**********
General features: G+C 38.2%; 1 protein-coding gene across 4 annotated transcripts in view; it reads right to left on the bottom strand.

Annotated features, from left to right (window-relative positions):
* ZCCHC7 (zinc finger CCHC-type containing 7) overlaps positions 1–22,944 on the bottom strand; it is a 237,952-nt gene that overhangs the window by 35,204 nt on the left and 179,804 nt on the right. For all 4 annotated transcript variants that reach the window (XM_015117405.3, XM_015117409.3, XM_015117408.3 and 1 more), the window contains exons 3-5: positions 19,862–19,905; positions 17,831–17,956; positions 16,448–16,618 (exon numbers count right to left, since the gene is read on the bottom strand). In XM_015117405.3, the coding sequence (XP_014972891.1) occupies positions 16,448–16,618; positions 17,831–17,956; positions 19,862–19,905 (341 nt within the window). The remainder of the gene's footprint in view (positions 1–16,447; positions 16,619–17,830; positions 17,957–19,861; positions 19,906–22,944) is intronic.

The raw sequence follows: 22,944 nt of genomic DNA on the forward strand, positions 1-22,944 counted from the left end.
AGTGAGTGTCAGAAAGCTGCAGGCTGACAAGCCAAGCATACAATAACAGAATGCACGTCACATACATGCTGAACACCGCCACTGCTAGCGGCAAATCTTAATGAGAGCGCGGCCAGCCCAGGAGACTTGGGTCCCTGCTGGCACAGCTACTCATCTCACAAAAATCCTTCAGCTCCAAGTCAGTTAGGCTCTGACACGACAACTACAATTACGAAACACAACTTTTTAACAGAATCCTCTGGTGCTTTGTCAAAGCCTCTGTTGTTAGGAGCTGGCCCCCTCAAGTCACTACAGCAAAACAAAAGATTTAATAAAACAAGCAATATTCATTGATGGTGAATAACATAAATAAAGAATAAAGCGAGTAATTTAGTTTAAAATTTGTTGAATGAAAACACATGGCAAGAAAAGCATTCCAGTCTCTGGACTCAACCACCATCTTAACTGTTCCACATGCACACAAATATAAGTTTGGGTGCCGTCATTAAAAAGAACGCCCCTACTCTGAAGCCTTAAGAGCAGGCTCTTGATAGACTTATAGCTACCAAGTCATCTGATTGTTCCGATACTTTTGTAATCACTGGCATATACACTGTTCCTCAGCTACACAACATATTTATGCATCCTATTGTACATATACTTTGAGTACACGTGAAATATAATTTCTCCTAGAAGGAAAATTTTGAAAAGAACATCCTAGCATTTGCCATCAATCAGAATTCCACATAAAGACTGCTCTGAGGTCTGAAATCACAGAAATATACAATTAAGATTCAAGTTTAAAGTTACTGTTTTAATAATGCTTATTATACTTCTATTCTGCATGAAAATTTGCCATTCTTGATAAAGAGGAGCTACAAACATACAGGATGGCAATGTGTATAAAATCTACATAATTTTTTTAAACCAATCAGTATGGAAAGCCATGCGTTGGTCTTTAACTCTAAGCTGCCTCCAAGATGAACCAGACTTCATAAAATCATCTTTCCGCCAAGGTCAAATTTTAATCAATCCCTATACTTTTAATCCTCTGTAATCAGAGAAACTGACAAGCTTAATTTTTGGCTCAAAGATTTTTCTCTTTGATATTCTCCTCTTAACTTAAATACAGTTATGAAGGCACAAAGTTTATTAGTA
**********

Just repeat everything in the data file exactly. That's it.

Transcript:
General features: G+C 38.2%; 1 protein-coding gene across 4 annotated transcripts in view; it reads right to left on the bottom strand.

Annotated features, from left to right (window-relative positions):
* ZCCHC7 (zinc finger CCHC-type containing 7) overlaps positions 1–22,944 on the bottom strand; it is a 237,952-nt gene that overhangs the window by 35,204 nt on the left and 179,804 nt on the right. For all 4 annotated transcript variants that reach the window (XM_015117405.3, XM_015117409.3, XM_015117408.3 and 1 more), the window contains exons 3-5: positions 19,862–19,905; positions 17,831–17,956; positions 16,448–16,618 (exon numbers count right to left, since the gene is read on the bottom strand). In XM_015117405.3, the coding sequence (XP_014972891.1) occupies positions 16,448–16,618; positions 17,831–17,956; positions 19,862–19,905 (341 nt within the window). The remainder of the gene's footprint in view (positions 1–16,447; positions 16,619–17,830; positions 17,957–19,861; positions 19,906–22,944) is intronic.

The raw sequence follows: 22,944 nt of genomic DNA on the forward strand, positions 1-22,944 counted from the left end.
AGTGAGTGTCAGAAAGCTGCAGGCTGACAAGCCAAGCATACAATAACAGAATGCACGTCACATACATGCTGAACACCGCCACTGCTAGCGGCAAATCTTAATGAGAGCGCGGCCAGCCCAGGAGACTTGGGTCCCTGCTGGCACAGCTACTCATCTCACAAAAATCCTTCAGCTCCAAGTCAGTTAGGCTCTGACACGACAACTACAATTACGAAACACAACTTTTTAACAGAATCCTCTGGTGCTTTGTCAAAGCCTCTGTTGTTAGGAGCTGGCCCCCTCAAGTCACTACAGCAAAACAAAAGATTTAATAAAACAAGCAATATTCATTGATGGTGAATAACATAAATAAAGAATAAAGCGAGTAATTTAGTTTAAAATTTGTTGAATGAAAACACATGGCAAGAAAAGCATTCCAGTCTCTGGACTCAACCACCATCTTAACTGTTCCACATGCACACAAATATAAGTTTGGGTGCCGTCATTAAAAAGAACGCCCCTACTCTGAAGCCTTAAGAGCAGGCTCTTGATAGACTTATAGCTACCAAGTCATCTGATTGTTCCGATACTTTTGTAATCACTGGCATATACACTGTTCCTCAGCTACACAACATATTTATGCATCCTATTGTACATATACTTTGAGTACACGTGAAATATAATTTCTCCTAGAAGGAAAATTTTGAAAAGAACATCCTAGCATTTGCCATCAATCAGAATTCCACATAAAGACTGCTCTGAGGTCTGAAATCACAGAAATATACAATTAAGATTCAAGTTTAAAGTTACTGTTTTAATAATGCTTATTATACTTCTATTCTGCATGAAAATTTGCCATTCTTGATAAAGAGGAGCTACAAACATACAGGATGGCAATGTGTATAAAATCTACATAATTTTTTTAAACCAATCAGTATGGAAAGCCATGCGTTGGTCTTTAACTCTAAGCTGCCTCCAAGATGAACCAGACTTCATAAAATCATCTTTCCGCCAAGGTCAAATTTTAATCAATCCCTATACTTTTAATCCTCTGTAATCAGAGAAACTGACAAGCTTAATTTTTGGCTCAAAGATTTTTCTCTTTGATATTCTCCTCTTAACTTAAATACAGTTATGAAGGCACAAAGTTTATTAGTA